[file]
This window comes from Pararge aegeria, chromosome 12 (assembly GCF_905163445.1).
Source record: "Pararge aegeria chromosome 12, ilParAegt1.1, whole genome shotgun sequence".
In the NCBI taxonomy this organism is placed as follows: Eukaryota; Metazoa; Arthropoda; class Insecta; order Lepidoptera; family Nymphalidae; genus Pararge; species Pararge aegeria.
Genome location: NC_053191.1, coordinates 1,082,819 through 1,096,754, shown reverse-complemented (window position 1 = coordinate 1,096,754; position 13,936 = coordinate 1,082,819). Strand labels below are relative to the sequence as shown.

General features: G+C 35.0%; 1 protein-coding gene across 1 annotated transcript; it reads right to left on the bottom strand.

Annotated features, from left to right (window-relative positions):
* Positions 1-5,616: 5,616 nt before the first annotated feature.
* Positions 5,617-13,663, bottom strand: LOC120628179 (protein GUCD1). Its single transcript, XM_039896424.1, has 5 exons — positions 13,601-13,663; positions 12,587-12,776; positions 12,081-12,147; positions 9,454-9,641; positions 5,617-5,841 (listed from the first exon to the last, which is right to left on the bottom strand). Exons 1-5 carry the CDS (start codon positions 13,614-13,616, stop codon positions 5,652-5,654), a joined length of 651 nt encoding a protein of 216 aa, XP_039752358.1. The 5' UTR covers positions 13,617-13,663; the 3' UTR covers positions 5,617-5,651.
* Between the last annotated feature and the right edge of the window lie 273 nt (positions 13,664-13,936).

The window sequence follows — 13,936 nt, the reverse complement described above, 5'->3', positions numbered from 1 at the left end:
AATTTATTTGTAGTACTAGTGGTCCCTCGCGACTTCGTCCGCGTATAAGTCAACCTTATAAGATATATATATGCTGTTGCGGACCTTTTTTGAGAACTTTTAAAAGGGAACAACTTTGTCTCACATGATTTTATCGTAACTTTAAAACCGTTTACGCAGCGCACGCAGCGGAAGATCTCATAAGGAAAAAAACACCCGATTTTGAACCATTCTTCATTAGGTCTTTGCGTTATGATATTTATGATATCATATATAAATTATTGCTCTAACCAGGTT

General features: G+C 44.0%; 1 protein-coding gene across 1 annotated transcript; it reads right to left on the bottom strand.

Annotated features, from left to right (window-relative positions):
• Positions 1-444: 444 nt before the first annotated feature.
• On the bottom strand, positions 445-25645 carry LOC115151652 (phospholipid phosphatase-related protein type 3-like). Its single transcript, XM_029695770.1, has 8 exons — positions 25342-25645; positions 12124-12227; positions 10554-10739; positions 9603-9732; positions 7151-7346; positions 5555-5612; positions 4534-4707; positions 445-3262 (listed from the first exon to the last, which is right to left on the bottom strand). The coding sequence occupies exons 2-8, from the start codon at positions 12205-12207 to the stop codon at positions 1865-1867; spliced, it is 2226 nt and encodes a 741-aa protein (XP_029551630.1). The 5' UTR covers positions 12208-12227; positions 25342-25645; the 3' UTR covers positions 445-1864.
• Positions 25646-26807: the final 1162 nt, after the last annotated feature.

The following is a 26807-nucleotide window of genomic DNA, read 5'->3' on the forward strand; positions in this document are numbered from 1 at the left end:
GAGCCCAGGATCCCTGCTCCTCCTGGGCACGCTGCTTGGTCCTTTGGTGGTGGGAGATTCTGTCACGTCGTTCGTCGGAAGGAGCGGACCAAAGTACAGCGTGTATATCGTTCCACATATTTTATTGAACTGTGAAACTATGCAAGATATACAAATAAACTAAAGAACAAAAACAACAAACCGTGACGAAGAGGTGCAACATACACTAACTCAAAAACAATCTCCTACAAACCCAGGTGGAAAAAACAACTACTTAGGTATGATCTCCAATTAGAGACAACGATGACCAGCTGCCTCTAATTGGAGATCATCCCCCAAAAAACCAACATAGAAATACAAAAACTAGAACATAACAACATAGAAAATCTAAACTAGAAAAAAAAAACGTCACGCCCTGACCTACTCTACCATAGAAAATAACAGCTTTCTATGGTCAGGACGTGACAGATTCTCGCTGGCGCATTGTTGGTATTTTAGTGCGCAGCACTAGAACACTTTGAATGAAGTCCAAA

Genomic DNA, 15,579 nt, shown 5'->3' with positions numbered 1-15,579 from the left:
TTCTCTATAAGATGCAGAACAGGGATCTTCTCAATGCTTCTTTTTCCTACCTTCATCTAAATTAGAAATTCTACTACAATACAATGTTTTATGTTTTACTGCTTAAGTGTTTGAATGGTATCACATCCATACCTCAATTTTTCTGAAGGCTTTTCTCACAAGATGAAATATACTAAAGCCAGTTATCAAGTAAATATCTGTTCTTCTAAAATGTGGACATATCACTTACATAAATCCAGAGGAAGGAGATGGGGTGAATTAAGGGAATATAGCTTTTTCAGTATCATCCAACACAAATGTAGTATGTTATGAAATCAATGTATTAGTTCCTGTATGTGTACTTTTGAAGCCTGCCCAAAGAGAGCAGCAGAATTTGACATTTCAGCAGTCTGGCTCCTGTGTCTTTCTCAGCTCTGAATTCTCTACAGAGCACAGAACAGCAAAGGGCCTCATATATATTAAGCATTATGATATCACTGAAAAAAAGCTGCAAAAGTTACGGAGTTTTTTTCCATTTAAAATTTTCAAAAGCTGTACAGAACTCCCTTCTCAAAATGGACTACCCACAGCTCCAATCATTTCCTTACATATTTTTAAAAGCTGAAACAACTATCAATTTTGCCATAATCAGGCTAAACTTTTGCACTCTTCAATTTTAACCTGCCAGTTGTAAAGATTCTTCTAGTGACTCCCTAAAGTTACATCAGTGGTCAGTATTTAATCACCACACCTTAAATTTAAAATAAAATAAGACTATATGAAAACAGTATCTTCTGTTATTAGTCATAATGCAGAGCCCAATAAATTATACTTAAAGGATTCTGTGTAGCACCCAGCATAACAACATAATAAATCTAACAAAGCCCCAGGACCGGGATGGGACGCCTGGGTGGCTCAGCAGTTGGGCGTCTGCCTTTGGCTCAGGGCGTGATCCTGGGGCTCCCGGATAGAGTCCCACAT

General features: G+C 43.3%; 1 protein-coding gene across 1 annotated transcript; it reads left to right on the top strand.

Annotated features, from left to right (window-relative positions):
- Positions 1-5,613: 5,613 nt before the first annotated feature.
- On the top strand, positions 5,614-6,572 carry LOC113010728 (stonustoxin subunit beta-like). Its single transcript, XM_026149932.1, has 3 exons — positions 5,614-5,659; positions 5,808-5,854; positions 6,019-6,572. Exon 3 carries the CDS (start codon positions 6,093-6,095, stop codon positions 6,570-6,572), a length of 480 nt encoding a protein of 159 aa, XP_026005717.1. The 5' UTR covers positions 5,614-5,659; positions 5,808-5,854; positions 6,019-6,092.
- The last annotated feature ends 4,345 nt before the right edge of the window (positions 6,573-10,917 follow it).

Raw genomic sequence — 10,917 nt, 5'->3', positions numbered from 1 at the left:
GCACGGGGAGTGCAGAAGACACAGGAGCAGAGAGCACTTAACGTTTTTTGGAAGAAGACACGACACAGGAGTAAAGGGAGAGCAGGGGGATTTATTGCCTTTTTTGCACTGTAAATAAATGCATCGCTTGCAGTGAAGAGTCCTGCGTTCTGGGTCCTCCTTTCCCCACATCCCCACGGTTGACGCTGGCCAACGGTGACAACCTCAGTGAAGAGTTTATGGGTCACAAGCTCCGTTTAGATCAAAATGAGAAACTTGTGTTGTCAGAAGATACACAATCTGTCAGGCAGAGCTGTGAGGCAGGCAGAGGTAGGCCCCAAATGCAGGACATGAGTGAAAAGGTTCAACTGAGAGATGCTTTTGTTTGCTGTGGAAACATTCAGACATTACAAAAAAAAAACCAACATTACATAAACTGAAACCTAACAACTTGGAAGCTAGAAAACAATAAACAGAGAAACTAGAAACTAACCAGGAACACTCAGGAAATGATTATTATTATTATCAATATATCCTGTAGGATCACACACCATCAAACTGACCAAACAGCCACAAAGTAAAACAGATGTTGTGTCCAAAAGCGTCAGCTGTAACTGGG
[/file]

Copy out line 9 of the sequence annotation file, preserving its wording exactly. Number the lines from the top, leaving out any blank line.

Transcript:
* Between the last annotated feature and the right edge of the window lie 273 nt (positions 13,664-13,936).